Some people cringe when you mention the term “sales” or “selling”, whilst other people’s eyes light up at the notion of increasing revenues. The word “Sales” has become very much infamous over the years but in reality, it’s a simple term whose meaning dates back to bartering with a prehistoric man.

In fact, we sell every day of our lives; be it in selling our ideas, thoughts, what we stand for or ourselves when trying to get a job or promotion. We are exchanging one thing of perceived value for another. Without “selling” civilisation may not have even progressed.

However, the perception of this term has changed over time from being salesman centric to now customer-centric. Perhaps this is why it had gained notoriety amongst those that have been “sold” items that did not meet their expectations.

When I talk about Sales, I feel that it is simply the process of helping people to find something of value and hence they are happy to pay for it. In doing so the idea is to exceed their expectations so that we can get repeat business and more referrals.

Another way of explaining this concept, certainly in how we define it at DWB, is more about developing a comprehensive process whereby we are able to communicate everything we need to so that patients are able to make the best-informed decision that is in their best long term interest. This involves two-way communication, with clarity of understanding on both sides and a conversation elicited to more fully understand on numerous occasions. This way the patient develops a better understanding of all the advantages of proceeding with the various treatment options and the disadvantages of not going ahead at any point.

A Sales Process is simply an organise Communication Process to develop a better understanding of the patient’s needs and requirements, but at the same time to communicate in a manner that is easily understood by the patient of the various treatments available and how to choose those that are best applicable to them.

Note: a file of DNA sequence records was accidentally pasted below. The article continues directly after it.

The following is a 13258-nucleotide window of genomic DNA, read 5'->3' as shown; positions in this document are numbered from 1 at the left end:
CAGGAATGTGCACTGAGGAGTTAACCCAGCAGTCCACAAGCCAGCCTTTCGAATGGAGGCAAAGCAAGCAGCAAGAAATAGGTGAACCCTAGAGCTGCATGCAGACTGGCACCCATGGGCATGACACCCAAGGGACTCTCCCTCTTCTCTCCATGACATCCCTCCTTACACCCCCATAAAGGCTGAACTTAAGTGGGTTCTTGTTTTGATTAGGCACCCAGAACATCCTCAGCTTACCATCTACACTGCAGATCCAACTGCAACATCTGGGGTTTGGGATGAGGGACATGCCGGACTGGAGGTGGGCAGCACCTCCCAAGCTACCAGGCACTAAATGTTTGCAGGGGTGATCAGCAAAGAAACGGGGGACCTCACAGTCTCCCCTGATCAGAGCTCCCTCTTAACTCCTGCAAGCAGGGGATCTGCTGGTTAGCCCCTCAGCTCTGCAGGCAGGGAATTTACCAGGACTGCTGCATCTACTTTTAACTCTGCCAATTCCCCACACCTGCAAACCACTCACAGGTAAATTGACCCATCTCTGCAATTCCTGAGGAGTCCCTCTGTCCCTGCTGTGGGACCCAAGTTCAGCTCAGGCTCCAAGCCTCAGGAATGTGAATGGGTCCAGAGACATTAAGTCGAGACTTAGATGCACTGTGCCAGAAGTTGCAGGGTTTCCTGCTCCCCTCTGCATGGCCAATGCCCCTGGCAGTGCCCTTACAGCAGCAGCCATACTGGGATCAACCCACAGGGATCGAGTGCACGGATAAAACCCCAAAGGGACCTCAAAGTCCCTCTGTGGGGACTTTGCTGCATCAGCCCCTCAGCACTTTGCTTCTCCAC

I find many people try and place a definition upon “Sales” and all that it entails. However, there is much to learn also from understanding what Sales is not.

5 Key Approaches that are NOT Sales:

• It’s not forcing or influencing a patient to accept treatment that they may not fully understand. In contrast, it IS helping patients to understand more fully what they are getting into and what the treatment actually means for them.

• Over-reliance on a Treatment Coordinator (TCO). I’m not sure where this idea came from, but many dentists believe that if they hired a TCO then all their selling or financial problems are sorted. This is not actually the case. A TCO is simply one component of the Sales Process. Over-reliance on any part of a process or system can lead to imbalance and hence inefficiency.

• Sales is not just reception training. This is another pitfall to avoid. Some believe that if their team are better equipped at managing the telephone that suddenly they will be able to get a significant increase in case acceptance. This is not possible. Yes, I agree, comprehensive telephone management will most certainly contribute to better sales and is a very important part of converting your marketing into sales. But again I feel that over-reliance on a singular component of a system doesn’t make good business sense.

• Sales does not happen in a singular moment or by one action alone. Sales is actually a process and there are multiple layers to it that contribute to the final sale. This is one of the key reasons why some dentists find it difficult to get more comprehensive case acceptances; since they either rely on their own ability or over-reliance on one team member. Indeed, sales is not a 20-minute examination with the dentist who then examines the entire mouth, treatment plans and presents all options, all in this limited time period! It is not possible to discuss comprehensive care in a limited confined manner such as this and at the same time expect full understanding by the patient.

• Sales cannot occur in an ethical manner without a high level of effective communication. For this reason, sales can be an interchangeable word with “communication”. The point being both the dentist advising the treatment and the patient choosing what to have done fully understand the conversation. Communication is a skill that needs to be learnt and practised if you are to be effective.

I have spent years studying “Sales & Selling” and how best to integrate it into a business. What I have found is without any foresight and focus on a Sales System, a business will miss out on consistency of Sales and consequently revenue. This system should be a two-way process of communication that establishes a decision from the patient, based upon the appropriate match of treatment for their specific situation.